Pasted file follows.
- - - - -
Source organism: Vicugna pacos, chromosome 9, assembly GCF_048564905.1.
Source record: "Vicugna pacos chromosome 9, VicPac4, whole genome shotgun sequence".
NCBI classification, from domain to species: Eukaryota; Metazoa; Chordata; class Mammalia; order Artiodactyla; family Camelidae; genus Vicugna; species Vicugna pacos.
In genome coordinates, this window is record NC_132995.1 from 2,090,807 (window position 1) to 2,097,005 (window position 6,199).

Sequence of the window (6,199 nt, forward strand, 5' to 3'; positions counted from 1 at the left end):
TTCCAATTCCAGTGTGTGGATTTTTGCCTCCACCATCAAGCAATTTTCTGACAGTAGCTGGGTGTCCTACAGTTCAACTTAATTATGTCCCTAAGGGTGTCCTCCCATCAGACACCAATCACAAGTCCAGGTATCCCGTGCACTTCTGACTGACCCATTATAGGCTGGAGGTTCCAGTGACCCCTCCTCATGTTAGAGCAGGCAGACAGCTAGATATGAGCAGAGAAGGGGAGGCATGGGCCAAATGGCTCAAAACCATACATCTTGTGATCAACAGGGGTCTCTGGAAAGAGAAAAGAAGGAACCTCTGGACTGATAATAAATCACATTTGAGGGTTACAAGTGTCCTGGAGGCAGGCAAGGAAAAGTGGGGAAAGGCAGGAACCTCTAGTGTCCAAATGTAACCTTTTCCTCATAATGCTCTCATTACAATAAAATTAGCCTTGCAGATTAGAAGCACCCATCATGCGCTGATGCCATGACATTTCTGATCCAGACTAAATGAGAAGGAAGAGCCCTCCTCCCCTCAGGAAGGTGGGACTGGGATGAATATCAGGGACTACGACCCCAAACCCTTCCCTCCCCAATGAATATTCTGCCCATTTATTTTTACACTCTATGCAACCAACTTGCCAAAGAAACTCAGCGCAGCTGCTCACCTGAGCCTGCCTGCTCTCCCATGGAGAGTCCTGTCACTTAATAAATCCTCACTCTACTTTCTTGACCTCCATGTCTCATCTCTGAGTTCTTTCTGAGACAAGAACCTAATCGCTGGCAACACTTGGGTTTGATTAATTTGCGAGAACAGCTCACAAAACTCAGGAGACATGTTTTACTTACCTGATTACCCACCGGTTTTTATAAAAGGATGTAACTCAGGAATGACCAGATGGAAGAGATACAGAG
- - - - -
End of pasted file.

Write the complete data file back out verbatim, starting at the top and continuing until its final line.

Source organism: Vicugna pacos, chromosome 9, assembly GCF_048564905.1.
Source record: "Vicugna pacos chromosome 9, VicPac4, whole genome shotgun sequence".
NCBI classification, from domain to species: Eukaryota; Metazoa; Chordata; class Mammalia; order Artiodactyla; family Camelidae; genus Vicugna; species Vicugna pacos.
In genome coordinates, this window is record NC_132995.1 from 2,090,807 (window position 1) to 2,097,005 (window position 6,199).

Sequence of the window (6,199 nt, forward strand, 5' to 3'; positions counted from 1 at the left end):
TTCCAATTCCAGTGTGTGGATTTTTGCCTCCACCATCAAGCAATTTTCTGACAGTAGCTGGGTGTCCTACAGTTCAACTTAATTATGTCCCTAAGGGTGTCCTCCCATCAGACACCAATCACAAGTCCAGGTATCCCGTGCACTTCTGACTGACCCATTATAGGCTGGAGGTTCCAGTGACCCCTCCTCATGTTAGAGCAGGCAGACAGCTAGATATGAGCAGAGAAGGGGAGGCATGGGCCAAATGGCTCAAAACCATACATCTTGTGATCAACAGGGGTCTCTGGAAAGAGAAAAGAAGGAACCTCTGGACTGATAATAAATCACATTTGAGGGTTACAAGTGTCCTGGAGGCAGGCAAGGAAAAGTGGGGAAAGGCAGGAACCTCTAGTGTCCAAATGTAACCTTTTCCTCATAATGCTCTCATTACAATAAAATTAGCCTTGCAGATTAGAAGCACCCATCATGCGCTGATGCCATGACATTTCTGATCCAGACTAAATGAGAAGGAAGAGCCCTCCTCCCCTCAGGAAGGTGGGACTGGGATGAATATCAGGGACTACGACCCCAAACCCTTCCCTCCCCAATGAATATTCTGCCCATTTATTTTTACACTCTATGCAACCAACTTGCCAAAGAAACTCAGCGCAGCTGCTCACCTGAGCCTGCCTGCTCTCCCATGGAGAGTCCTGTCACTTAATAAATCCTCACTCTACTTTCTTGACCTCCATGTCTCATCTCTGAGTTCTTTCTGAGACAAGAACCTAATCGCTGGCAACACTTGGGTTTGATTAATTTGCGAGAACAGCTCACAAAACTCAGGAGACATGTTTTACTTACCTGATTACCCACCGGTTTTTATAAAAGGATGTAACTCAGGAATGACCAGATGGAAGAGATACAGAG